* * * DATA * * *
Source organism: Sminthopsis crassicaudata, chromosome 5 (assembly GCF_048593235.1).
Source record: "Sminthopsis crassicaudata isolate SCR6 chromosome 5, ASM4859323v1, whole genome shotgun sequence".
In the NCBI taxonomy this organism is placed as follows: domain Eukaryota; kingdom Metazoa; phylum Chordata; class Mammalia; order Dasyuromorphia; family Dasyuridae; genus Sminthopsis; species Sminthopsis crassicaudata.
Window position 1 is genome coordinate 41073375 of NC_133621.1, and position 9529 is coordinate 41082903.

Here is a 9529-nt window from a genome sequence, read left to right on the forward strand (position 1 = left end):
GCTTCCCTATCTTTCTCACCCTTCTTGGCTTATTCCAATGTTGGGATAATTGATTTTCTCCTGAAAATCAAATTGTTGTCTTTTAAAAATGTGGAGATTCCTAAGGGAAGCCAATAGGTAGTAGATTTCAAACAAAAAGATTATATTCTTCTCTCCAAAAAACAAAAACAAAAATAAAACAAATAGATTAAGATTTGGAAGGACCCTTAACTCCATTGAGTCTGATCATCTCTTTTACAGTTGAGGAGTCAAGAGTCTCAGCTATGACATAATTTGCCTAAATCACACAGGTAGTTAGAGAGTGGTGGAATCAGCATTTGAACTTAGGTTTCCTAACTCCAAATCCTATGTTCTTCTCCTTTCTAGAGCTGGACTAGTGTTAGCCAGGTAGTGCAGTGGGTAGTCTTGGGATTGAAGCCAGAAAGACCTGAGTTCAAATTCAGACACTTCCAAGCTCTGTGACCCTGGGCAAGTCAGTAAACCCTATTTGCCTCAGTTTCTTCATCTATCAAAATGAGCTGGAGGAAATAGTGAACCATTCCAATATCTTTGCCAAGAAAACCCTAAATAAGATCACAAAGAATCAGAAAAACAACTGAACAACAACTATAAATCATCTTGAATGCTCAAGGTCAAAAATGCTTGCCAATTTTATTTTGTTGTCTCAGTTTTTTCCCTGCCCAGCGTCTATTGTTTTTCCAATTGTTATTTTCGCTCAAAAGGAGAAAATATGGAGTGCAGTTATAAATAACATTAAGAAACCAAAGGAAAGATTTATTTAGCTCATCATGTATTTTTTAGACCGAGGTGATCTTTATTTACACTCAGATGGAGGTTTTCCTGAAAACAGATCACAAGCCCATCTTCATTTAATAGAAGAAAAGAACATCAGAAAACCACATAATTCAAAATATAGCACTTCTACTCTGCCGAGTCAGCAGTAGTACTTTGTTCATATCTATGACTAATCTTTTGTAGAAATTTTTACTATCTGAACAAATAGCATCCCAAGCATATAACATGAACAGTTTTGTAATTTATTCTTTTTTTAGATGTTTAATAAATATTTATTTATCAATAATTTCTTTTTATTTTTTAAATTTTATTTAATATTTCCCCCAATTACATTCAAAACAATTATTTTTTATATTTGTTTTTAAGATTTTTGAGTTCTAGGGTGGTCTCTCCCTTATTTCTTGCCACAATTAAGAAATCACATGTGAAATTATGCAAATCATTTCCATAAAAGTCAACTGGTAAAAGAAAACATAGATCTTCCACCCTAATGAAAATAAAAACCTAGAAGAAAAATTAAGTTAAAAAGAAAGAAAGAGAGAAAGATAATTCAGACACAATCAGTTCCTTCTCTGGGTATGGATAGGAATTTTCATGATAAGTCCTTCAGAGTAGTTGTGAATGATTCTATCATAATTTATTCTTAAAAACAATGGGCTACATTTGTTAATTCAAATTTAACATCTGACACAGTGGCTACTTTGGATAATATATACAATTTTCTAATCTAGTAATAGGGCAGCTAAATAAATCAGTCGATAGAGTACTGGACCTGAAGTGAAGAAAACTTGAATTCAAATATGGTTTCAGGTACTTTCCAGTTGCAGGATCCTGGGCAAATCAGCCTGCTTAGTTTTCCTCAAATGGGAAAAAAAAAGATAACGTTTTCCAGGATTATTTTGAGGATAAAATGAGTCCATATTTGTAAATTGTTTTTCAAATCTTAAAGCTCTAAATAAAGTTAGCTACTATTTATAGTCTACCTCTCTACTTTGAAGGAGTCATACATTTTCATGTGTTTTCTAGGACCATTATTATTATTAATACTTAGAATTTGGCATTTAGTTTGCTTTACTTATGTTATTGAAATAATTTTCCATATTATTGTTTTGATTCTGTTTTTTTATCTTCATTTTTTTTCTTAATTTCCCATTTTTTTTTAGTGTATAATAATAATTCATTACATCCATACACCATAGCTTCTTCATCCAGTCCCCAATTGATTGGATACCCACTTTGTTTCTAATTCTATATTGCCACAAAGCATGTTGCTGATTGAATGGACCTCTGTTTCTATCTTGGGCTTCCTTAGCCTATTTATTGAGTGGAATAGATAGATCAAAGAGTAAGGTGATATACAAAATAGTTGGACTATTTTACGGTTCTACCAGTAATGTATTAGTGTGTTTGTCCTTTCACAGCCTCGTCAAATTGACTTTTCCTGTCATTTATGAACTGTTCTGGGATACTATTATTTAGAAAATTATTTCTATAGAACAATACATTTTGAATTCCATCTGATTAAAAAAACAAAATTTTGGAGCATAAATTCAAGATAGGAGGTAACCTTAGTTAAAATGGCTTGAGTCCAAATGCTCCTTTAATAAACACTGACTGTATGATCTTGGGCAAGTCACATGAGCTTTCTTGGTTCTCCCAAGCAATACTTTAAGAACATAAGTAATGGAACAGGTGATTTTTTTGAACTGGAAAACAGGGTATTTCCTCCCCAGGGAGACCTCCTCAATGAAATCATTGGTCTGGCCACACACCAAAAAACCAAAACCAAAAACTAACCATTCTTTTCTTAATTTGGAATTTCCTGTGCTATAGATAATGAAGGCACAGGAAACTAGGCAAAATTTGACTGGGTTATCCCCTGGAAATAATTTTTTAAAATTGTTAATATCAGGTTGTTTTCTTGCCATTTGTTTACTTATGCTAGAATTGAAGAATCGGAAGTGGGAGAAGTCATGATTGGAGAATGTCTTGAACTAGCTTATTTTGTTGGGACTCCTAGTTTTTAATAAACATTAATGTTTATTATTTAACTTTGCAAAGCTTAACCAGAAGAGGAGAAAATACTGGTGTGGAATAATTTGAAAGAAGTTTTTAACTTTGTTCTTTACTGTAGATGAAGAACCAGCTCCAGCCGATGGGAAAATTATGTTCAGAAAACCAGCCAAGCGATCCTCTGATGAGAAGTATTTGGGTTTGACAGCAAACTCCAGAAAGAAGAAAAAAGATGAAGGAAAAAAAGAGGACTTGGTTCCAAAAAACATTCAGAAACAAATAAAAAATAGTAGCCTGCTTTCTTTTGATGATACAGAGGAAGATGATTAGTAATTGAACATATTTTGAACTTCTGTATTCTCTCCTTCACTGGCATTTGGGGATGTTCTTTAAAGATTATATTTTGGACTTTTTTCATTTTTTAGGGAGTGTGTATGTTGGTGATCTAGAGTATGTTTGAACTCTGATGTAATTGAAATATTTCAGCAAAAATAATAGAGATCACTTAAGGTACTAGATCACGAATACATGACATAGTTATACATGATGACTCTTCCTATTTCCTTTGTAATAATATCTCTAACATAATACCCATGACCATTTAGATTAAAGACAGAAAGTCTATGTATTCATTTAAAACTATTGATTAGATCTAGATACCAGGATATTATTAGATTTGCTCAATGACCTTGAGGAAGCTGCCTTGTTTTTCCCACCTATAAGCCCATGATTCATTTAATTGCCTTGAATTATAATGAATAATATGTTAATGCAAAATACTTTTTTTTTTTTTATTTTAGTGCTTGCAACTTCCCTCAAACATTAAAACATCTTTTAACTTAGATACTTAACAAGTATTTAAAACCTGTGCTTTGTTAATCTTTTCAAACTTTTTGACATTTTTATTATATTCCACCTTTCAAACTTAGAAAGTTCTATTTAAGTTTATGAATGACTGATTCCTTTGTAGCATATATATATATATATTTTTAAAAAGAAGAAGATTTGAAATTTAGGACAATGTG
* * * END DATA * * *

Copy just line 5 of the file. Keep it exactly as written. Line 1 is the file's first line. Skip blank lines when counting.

Here is a 9529-nt window from a genome sequence, read left to right on the forward strand (position 1 = left end):